Previously we deployed an application hosted in Pod and have a Service pointing to it. But the Service was only internally accessible, like APIs that are going to be accessed from front-ends. But what about front-ends themselves that needs to be accessed by users from outside the cluster? The solution would be to forward all communication from port 80 on the host machine, to port 80 in the container/Pod.

But typically you want to…

For introduction about Kubernetes first read: What is Kubernetes?

Lets admit that installing Kubernetes for the first time is not an easy task. Because it has multiple components, there are multiple paths (options) and the documentation varies between Windows/Linux/macOS.

Let’s start by saying that Kubernetes mainly runs on Linux, so production clusters will be hosted on Linux machines or VMs. While there are ways to install a one node cluster to your development PC that relies on a virtual machine if you are running Windows or macOS.

Luckily when we install Docker on Windows, it creates a virtual machine to…

After deciding on implementing your cloud service using microservices architecture. The next step is Kubernetes. Think of it as the operating system of the cloud. Your application will no longer run on a single machine, so instead of a single machine operating system like Windows or Linux. You now need an operating system that runs your apps across multiple nodes in cluster.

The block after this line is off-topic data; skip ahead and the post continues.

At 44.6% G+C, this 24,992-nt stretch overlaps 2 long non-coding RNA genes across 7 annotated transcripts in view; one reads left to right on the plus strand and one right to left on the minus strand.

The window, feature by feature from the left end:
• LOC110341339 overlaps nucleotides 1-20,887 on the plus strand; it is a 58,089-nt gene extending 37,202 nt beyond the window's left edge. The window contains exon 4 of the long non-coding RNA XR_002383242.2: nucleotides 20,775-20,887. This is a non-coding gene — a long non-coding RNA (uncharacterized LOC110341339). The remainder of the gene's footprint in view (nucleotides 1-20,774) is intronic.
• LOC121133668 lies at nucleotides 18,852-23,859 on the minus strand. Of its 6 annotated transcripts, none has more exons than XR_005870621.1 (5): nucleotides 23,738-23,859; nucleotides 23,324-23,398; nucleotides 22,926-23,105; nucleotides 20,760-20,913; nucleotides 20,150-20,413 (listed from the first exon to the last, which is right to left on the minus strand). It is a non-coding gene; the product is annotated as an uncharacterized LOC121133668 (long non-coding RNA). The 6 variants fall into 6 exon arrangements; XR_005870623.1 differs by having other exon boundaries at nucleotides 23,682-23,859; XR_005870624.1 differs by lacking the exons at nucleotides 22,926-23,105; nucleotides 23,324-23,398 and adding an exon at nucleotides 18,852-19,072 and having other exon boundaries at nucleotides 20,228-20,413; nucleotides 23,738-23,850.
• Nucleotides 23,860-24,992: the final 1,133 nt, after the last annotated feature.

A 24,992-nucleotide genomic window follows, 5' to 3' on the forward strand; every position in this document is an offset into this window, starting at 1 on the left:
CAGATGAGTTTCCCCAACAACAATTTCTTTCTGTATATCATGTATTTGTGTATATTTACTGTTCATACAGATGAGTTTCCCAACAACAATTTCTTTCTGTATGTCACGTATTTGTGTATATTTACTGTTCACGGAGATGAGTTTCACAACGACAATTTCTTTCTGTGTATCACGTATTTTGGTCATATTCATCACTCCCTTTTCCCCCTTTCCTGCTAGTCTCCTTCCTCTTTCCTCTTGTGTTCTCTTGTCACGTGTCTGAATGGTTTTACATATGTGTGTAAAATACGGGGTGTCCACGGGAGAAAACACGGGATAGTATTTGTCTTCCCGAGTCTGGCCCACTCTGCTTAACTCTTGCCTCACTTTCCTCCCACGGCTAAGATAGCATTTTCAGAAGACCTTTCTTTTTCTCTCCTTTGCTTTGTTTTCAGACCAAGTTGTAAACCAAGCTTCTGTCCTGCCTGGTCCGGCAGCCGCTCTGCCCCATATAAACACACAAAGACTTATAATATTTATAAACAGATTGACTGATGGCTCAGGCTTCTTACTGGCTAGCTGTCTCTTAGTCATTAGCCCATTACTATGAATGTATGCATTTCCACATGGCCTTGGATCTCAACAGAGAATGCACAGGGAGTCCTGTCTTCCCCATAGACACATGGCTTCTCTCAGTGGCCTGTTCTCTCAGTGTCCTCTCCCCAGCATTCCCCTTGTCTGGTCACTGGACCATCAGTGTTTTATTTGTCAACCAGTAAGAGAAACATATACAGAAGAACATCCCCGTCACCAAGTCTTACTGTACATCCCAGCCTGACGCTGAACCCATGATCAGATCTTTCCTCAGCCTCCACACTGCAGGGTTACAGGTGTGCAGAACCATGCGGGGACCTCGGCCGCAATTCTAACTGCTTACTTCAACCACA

Why do I need Kubernetes?

When you compose your application from multiple small services that needs to be deployed into multiple nodes (say hundreds). You will need to find a way to deploy your services automatically. …


Microservices architecture is a flavor of service oriented architecture, where you decompose a big application into multiple small services. It’s opposite to Monolithic architecture, where you have a single repository/team working on the same application.

What differentiates it is that it gives more emphasis on:

  • Hard boundaries between services
  • Different teams maintain each service, with different deployment timelines that are not coordinated
  • They don’t share the same choice of technology or database


  • Suitable for large teams and large projects
  • The team working on a single service is a small agile team that should be 5–10 including all roles (can be…

This post is part of a series: Introduction to Microservices for .NET Developers

In a previous post, we used Docker to build a container image that has our application and run it locally. In this post we will go through applying DevOps to this application.

The DevOps pipeline should go like this:

  1. Build: Developers define builds that run automatically to build their software and package it in a container image. Already covered in last post.
  2. Ship: Tag this image (we will talk shortly about tags) and push it to a Docker registry (we will talk about that too) either the…

Bishoy Labib

Software Architect building cloud products with microservices architecture, .NET and Kubernetes